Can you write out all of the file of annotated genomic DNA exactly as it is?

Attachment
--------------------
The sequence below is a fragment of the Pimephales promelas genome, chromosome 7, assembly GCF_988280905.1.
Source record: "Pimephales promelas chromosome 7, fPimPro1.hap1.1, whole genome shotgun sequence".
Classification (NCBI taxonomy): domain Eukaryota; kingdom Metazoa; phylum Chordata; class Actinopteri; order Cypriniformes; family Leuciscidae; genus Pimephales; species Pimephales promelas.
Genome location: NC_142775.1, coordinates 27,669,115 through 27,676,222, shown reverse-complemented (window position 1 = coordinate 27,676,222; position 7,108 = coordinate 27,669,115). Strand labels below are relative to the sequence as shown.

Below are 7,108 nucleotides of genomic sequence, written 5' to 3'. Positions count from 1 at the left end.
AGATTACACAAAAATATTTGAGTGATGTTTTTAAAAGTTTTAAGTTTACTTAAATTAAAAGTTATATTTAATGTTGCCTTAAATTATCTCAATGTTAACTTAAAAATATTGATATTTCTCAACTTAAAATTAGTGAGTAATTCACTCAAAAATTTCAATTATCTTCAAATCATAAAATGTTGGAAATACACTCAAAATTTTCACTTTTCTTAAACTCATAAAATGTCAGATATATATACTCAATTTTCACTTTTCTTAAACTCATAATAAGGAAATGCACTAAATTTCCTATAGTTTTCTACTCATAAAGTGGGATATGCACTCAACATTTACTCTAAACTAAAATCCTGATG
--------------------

The sequence below is a fragment of the Pimephales promelas genome, chromosome 7, assembly GCF_988280905.1.
Source record: "Pimephales promelas chromosome 7, fPimPro1.hap1.1, whole genome shotgun sequence".
Classification (NCBI taxonomy): domain Eukaryota; kingdom Metazoa; phylum Chordata; class Actinopteri; order Cypriniformes; family Leuciscidae; genus Pimephales; species Pimephales promelas.
Genome location: NC_142775.1, coordinates 27,669,115 through 27,676,222, shown reverse-complemented (window position 1 = coordinate 27,676,222; position 7,108 = coordinate 27,669,115). Strand labels below are relative to the sequence as shown.

Below are 7,108 nucleotides of genomic sequence, written 5' to 3'. Positions count from 1 at the left end.
AGATTACACAAAAATATTTGAGTGATGTTTTTAAAAGTTTTAAGTTTACTTAAATTAAAAGTTATATTTAATGTTGCCTTAAATTATCTCAATGTTAACTTAAAAATATTGATATTTCTCAACTTAAAATTAGTGAGTAATTCACTCAAAAATTTCAATTATCTTCAAATCATAAAATGTTGGAAATACACTCAAAATTTTCACTTTTCTTAAACTCATAAAATGTCAGATATATATACTCAATTTTCACTTTTCTTAAACTCATAATAAGGAAATGCACTAAATTTCCTATAGTTTTCTACTCATAAAGTGGGATATGCACTCAACATTTACTCTAAACTAAAATCCTGATG